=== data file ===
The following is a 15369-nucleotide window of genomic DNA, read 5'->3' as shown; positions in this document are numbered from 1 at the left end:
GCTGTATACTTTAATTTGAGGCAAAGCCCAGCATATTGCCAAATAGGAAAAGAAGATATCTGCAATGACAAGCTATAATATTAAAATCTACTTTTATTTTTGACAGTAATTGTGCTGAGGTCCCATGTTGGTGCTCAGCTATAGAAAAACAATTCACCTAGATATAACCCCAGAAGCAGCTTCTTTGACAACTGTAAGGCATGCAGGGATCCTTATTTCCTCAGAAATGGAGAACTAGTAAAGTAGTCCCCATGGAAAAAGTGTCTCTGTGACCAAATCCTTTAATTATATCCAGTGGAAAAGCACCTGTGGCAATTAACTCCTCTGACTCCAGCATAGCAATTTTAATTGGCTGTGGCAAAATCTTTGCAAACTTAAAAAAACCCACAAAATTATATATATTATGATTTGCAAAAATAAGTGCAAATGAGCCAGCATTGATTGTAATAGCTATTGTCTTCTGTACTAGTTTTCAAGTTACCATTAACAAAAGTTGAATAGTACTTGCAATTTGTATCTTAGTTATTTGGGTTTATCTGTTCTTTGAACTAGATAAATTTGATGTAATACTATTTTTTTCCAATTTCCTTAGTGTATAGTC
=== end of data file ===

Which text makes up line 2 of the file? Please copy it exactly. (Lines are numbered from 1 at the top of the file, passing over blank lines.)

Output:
GCTGTATACTTTAATTTGAGGCAAAGCCCAGCATATTGCCAAATAGGAAAAGAAGATATCTGCAATGACAAGCTATAATATTAAAATCTACTTTTATTTTTGACAGTAATTGTGCTGAGGTCCCATGTTGGTGCTCAGCTATAGAAAAACAATTCACCTAGATATAACCCCAGAAGCAGCTTCTTTGACAACTGTAAGGCATGCAGGGATCCTTATTTCCTCAGAAATGGAGAACTAGTAAAGTAGTCCCCATGGAAAAAGTGTCTCTGTGACCAAATCCTTTAATTATATCCAGTGGAAAAGCACCTGTGGCAATTAACTCCTCTGACTCCAGCATAGCAATTTTAATTGGCTGTGGCAAAATCTTTGCAAACTTAAAAAAACCCACAAAATTATATATATTATGATTTGCAAAAATAAGTGCAAATGAGCCAGCATTGATTGTAATAGCTATTGTCTTCTGTACTAGTTTTCAAGTTACCATTAACAAAAGTTGAATAGTACTTGCAATTTGTATCTTAGTTATTTGGGTTTATCTGTTCTTTGAACTAGATAAATTTGATGTAATACTATTTTTTTCCAATTTCCTTAGTGTATAGTC